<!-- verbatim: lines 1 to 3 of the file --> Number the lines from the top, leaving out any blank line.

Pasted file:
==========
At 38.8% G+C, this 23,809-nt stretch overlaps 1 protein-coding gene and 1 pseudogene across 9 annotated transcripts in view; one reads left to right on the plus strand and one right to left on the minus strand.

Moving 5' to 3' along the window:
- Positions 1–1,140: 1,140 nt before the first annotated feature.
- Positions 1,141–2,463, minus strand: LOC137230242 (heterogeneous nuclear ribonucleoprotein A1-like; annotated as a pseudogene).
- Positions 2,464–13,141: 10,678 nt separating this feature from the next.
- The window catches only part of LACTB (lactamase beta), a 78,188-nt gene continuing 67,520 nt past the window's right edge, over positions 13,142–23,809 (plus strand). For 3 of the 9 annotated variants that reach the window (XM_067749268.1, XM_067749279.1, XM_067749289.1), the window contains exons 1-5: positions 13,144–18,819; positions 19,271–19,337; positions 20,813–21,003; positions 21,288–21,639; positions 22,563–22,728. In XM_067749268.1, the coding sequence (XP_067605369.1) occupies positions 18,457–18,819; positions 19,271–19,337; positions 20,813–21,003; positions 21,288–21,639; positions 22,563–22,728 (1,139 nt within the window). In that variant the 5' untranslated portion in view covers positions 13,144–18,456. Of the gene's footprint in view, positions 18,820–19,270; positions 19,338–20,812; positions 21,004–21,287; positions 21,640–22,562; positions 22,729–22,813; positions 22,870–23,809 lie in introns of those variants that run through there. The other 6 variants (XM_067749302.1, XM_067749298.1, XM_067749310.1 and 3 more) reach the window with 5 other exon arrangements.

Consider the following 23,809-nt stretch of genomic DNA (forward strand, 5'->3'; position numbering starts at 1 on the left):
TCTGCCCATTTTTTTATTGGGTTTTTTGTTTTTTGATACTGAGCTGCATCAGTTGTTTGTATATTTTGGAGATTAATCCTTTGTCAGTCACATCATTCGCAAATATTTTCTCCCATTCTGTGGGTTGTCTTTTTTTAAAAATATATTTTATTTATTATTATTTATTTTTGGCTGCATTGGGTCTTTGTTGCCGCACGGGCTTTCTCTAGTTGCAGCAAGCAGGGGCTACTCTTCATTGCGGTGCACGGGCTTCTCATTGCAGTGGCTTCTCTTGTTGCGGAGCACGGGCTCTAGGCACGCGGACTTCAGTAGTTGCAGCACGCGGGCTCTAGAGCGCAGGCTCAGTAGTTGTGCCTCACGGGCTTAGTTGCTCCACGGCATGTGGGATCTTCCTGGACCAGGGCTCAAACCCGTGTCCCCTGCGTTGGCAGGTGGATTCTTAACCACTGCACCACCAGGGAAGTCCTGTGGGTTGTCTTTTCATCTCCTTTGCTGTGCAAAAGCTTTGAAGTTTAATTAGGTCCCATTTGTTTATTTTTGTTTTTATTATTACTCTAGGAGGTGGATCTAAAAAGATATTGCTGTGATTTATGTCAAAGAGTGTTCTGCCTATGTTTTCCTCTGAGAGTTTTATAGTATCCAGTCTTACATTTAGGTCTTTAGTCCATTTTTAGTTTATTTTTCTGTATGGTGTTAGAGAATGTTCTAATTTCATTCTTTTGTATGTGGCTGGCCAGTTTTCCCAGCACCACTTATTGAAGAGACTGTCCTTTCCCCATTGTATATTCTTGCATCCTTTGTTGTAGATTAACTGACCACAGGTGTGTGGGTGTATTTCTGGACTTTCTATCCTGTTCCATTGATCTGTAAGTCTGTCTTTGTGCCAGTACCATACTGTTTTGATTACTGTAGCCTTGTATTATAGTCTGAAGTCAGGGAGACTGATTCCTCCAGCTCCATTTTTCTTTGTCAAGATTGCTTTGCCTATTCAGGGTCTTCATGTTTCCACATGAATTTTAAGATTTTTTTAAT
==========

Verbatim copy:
At 38.8% G+C, this 23,809-nt stretch overlaps 1 protein-coding gene and 1 pseudogene across 9 annotated transcripts in view; one reads left to right on the plus strand and one right to left on the minus strand.

Moving 5' to 3' along the window:
- Positions 1–1,140: 1,140 nt before the first annotated feature.